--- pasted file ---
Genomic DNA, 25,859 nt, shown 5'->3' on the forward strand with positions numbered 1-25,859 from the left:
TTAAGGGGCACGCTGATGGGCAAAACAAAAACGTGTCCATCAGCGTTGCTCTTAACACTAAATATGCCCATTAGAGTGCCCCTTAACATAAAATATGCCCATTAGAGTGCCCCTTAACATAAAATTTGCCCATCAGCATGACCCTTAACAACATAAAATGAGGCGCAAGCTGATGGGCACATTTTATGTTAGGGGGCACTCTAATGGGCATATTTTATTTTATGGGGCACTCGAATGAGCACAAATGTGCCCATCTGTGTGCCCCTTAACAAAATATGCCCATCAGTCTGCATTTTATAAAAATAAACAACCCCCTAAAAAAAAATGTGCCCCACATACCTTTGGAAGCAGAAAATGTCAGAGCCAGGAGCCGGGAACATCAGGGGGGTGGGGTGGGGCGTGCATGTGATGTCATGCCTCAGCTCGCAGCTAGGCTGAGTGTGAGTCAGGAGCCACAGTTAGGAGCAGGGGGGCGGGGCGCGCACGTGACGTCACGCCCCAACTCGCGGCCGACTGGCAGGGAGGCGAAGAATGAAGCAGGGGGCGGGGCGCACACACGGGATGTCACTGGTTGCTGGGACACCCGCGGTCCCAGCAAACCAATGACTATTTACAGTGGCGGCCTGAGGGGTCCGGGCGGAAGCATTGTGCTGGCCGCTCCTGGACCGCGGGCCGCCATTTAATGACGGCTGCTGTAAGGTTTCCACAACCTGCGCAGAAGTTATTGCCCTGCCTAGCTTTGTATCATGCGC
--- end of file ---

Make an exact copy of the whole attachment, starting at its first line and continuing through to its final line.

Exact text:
Genomic DNA, 25,859 nt, shown 5'->3' on the forward strand with positions numbered 1-25,859 from the left:
TTAAGGGGCACGCTGATGGGCAAAACAAAAACGTGTCCATCAGCGTTGCTCTTAACACTAAATATGCCCATTAGAGTGCCCCTTAACATAAAATATGCCCATTAGAGTGCCCCTTAACATAAAATTTGCCCATCAGCATGACCCTTAACAACATAAAATGAGGCGCAAGCTGATGGGCACATTTTATGTTAGGGGGCACTCTAATGGGCATATTTTATTTTATGGGGCACTCGAATGAGCACAAATGTGCCCATCTGTGTGCCCCTTAACAAAATATGCCCATCAGTCTGCATTTTATAAAAATAAACAACCCCCTAAAAAAAAATGTGCCCCACATACCTTTGGAAGCAGAAAATGTCAGAGCCAGGAGCCGGGAACATCAGGGGGGTGGGGTGGGGCGTGCATGTGATGTCATGCCTCAGCTCGCAGCTAGGCTGAGTGTGAGTCAGGAGCCACAGTTAGGAGCAGGGGGGCGGGGCGCGCACGTGACGTCACGCCCCAACTCGCGGCCGACTGGCAGGGAGGCGAAGAATGAAGCAGGGGGCGGGGCGCACACACGGGATGTCACTGGTTGCTGGGACACCCGCGGTCCCAGCAAACCAATGACTATTTACAGTGGCGGCCTGAGGGGTCCGGGCGGAAGCATTGTGCTGGCCGCTCCTGGACCGCGGGCCGCCATTTAATGACGGCTGCTGTAAGGTTTCCACAACCTGCGCAGAAGTTATTGCCCTGCCTAGCTTTGTATCATGCGC